Piotrek: It’s increasingly controversial to call what we had a compromise. If it ever was one, it was between conservative politicians and the Church, and resulted in some of the harshest abortion laws in Europe. The Church seemed to be doing well despite a growing wave of scandals, but this time they might have gone too far and the bishops are seen as just as valid a target of public anger as politicians.
There is something going on in Poland. And we’re not talking about the recent rise in COVID-19 cases – although this is very worrying, as we had twice as much cases in October than during the entire pandemic before the current month.
There is also a rise in people marching against the regime. They march, they drive very slowly on busy streets, they sit and block crucial crossroads in city centres. The rural areas I blasted in our previous political post are on the move as well, bless them. What has changed? It’s too early for a final verdict, but one thing is clearly visible – young people are mobilized like never before. It’s probably the biggest political mobilization of Polish teenagers ever. I was among the oldest on the first demonstration last week. Veterans of the resistance are a bit bitter, perhaps if we had more support five years ago we could prevent a lot of evil – but that doesn’t matter now, and clearly people younger than me needed to find their very own reasons to join the good fight. Now they see they have a very personal stake in how the society is organized and they are doing something about it. I salute them!
I’ve never seen so much energy, joy, optimism. It’s a street revolution, it’s a meme war, there’s music. Politically we might achieve nothing, again – although I might be surprised again. But this week revealed a huge social change that never before translated into the world of politics – the catho-nationalistic ideology the regime tried to feed to the young generation didn’t take.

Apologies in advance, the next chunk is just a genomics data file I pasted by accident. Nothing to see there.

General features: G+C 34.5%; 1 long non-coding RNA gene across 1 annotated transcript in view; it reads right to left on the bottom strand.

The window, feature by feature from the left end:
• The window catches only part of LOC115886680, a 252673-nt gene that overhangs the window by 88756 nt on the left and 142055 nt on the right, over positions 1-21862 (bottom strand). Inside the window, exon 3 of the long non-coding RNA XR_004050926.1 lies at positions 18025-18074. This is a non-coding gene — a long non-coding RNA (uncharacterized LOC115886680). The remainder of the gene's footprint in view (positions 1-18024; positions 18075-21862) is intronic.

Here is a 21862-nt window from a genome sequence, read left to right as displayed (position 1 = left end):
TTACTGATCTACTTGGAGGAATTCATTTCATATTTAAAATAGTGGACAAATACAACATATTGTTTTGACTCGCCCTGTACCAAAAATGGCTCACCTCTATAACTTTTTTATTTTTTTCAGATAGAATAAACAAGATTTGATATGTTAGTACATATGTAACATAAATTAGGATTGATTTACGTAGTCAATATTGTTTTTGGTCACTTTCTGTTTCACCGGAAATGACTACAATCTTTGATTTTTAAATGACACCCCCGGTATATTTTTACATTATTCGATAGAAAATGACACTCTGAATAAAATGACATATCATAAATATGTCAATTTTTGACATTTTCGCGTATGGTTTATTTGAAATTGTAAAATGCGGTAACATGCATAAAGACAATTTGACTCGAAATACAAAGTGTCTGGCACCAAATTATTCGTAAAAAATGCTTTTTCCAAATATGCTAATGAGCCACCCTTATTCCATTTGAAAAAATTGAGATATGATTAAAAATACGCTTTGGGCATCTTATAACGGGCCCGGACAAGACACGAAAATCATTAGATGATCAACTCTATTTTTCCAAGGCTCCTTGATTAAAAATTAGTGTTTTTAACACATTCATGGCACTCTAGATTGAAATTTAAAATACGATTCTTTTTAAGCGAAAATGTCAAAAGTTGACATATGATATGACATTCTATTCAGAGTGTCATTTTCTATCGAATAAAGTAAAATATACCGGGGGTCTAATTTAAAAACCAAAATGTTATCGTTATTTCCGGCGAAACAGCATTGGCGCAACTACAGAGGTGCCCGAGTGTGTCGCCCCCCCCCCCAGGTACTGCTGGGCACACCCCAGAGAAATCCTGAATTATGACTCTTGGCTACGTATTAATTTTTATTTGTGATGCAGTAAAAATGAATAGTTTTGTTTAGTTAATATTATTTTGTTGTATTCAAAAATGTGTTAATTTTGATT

There is hope; please, even now, when the most important thing going is is undoubtedly happening in America, pay some attention to our sad little country.
Ken Liu has been known as the translator to Cixin Liu’s critically acclaimed Hugo award winner, The Three-Body Problem. He is also known as the author of a “silkpunk” epic fantasy book, The Grace of Kings. But the readers of short stories know him predominantly as a talented SFF author with his own unique voice and unerring focus on humanity’s past and future, cultural diversity and a peculiar vision of transhumanism. His works won multiple awards, Nebula, Hugo, Locus and World Fantasy Award among them, and I must say that, at least with regards to the collection The Paper Menagerie and Other Stories, he deserves quite a lot of the praise 😉.
This review will vary slightly from my usual posts; as each story or novelette forms a separate whole, I will review each in turn and give score to each separately in short paragraphs.
The Bookmaking Habits of Select Species 5,5/10
Not a great start to the collection; a showcase of interesting ideas, but nothing really stands out in this fanciful enumeration of how various species in the universe might create/perceive books. It’s a fun exercise, and an invitation to the readers to think about the idea of a book, but nothing more.
State Change 10/10